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In 1 Corinthians 1:3, we read,
3 Grace to you and peace from God our Father and the Lord Jesus Christ.
This double greeting of grace (charis) and peace (shalom) shows how the Corinthian church was composed of both Greeks and Hebrews, because, as Charles R. Erdman writes,
“‘Grace’ was a familiar salutation among the Greeks; ‘peace,’ a usual greeting among Jews; both have been united and filled with a new glory by Christians.” (The First Epistle of Paul to the Corinthians, p. 20)
Here is our first hint that some of the Greek words Paul uses ought to be understood through Hebrew eyes. When the word charis is used as a greeting, it is proper to understand it as a Greek salutation that expresses favor, delight, or friendly disposition toward another person.
The word eirene, translated “peace,” should be understood through Hebrew eyes as the equivalent of the Jewish greeting, shalom. It denotes more than just a state of harmony between people. It invokes a blessing of total wellbeing—health in spirit, soul, and body.
Paul’s use of both terms shows the presence of both Jews and Greeks in the church of Corinth. Both forms of greeting express warmth and blessings in different ways. These greetings, or blessings, are not only from Paul and Sosthenes, but also come “from God our Father and the Lord Jesus Christ.” The two former persecutors of the church, being now reconciled to God and to Jesus Christ, are now able to bless the church in the name of Jesus and “God our Father.”
Paul then enlarges upon these two concepts, charis and shalom, in his praise and thanksgiving for that which has been established already in the Corinthian church. 1 Cor. 1:4-6 says,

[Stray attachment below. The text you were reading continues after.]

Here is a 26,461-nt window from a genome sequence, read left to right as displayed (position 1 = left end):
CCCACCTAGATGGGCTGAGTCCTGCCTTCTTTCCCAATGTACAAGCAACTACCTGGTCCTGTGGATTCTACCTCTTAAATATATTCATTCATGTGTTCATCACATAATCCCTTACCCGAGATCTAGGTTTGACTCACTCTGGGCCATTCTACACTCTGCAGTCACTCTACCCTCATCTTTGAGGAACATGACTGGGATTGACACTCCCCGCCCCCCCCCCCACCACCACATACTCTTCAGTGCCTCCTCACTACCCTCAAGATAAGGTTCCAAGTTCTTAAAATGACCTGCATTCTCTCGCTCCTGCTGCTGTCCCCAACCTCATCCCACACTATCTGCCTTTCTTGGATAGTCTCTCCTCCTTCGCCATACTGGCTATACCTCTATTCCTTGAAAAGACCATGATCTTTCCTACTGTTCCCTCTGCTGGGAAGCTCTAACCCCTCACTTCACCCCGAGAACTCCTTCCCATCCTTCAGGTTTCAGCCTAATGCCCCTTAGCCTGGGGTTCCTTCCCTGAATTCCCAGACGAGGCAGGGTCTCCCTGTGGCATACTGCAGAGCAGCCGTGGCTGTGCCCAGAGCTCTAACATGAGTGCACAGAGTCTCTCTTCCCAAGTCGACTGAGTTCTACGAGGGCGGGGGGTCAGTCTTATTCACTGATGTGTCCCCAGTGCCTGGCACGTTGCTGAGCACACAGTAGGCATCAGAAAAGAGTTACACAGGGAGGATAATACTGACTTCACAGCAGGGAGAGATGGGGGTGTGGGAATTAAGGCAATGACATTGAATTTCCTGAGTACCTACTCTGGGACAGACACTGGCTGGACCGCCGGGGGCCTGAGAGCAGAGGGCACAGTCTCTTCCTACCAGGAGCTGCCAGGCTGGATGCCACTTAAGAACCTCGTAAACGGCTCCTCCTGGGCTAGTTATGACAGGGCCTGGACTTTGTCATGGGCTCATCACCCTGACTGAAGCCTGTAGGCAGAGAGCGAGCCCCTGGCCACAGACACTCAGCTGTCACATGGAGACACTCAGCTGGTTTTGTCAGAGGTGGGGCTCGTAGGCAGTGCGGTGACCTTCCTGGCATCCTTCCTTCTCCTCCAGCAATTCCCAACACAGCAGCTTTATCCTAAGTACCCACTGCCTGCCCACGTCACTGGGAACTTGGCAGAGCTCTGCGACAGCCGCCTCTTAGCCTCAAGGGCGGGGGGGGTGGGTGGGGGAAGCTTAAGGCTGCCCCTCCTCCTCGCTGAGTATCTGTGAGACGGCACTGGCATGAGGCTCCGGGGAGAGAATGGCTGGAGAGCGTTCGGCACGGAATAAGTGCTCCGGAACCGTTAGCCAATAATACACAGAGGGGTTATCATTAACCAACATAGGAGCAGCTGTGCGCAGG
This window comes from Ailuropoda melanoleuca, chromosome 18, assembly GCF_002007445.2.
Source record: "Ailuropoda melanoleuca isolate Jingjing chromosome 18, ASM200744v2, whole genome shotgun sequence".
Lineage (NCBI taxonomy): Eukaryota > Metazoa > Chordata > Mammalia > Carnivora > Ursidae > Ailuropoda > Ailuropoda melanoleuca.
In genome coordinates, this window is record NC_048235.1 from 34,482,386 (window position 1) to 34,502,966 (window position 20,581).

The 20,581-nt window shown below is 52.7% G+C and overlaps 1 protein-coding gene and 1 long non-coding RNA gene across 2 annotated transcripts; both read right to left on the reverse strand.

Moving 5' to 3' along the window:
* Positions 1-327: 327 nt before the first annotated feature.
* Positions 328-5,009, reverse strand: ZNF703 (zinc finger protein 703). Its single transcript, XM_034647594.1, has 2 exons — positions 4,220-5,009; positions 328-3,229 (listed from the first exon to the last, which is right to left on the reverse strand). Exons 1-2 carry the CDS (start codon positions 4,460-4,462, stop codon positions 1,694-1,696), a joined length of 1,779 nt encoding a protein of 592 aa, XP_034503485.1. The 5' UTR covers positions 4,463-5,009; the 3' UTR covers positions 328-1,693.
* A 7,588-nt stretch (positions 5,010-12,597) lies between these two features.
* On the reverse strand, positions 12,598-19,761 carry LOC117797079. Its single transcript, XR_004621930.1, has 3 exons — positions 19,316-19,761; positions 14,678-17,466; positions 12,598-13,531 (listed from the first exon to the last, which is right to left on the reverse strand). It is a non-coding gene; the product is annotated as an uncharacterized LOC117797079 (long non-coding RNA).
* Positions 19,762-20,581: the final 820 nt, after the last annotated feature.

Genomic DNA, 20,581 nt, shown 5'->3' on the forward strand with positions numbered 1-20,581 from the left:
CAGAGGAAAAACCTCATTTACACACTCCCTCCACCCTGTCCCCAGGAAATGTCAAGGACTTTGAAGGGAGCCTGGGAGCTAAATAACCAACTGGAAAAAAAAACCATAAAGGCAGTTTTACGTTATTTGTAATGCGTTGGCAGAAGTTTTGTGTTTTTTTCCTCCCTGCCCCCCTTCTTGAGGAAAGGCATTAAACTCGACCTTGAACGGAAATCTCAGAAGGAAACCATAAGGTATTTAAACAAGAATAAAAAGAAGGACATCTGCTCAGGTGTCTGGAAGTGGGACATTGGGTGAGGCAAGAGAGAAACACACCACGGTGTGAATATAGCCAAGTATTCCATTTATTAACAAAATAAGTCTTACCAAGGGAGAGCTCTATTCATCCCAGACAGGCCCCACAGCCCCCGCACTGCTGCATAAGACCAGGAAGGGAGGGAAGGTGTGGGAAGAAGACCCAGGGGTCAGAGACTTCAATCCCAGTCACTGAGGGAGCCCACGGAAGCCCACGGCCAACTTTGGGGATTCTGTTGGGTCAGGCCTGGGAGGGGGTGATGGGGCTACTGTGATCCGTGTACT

4 I thank my God always concerning you, for the grace [charis] of God which was given you in Christ Jesus, 5 that in everything you were enriched in Him, in all speech [logos] and all knowledge [gnosis], 6 even as the testimony concerning Christ was confirmed in you,
Christ Jesus had introduced Himself to the Corinthian church and had thus greeted them in their own language, Paul says. This greeting had “enriched” them in all logos and gnosis as the witness about Christ was confirmed in them. Paul again uses Greek terms that have meaning to Greek ears, but at the same time the terms were rich with underlying Hebrew connotations.
The term logos, translated “utterance” (KJV) or “speech” (NASB), on its surface is simply a verbal expression of thought or reason. When Paul bore witness to Christ, he had spoken the word of truth to impart gnosis, “knowledge.” But as we see in John 1:1, the logos had much greater meaning, for he says,
1 In the beginning was the logos, and the logos was with God, and the logos was God.
Later, John 1:14 drops the bombshell on any gnostic in his audience, saying,
14 And the logos became flesh and dwelt among us, and we beheld His glory, glory as of the only begotten from the Father, full of grace and truth.
Jesus Christ was the expression of God, the visible image of the invisible God, who came in the flesh to reveal the nature and thoughts of God. The gnostics, whose name indicates the importance of gnosis to that sect, believed that spirit was good and matter was evil (created by the devil). This ran contrary to the Hebrew view, which said that a good God created all matter and pronounced it “very good” (Gen.1:31).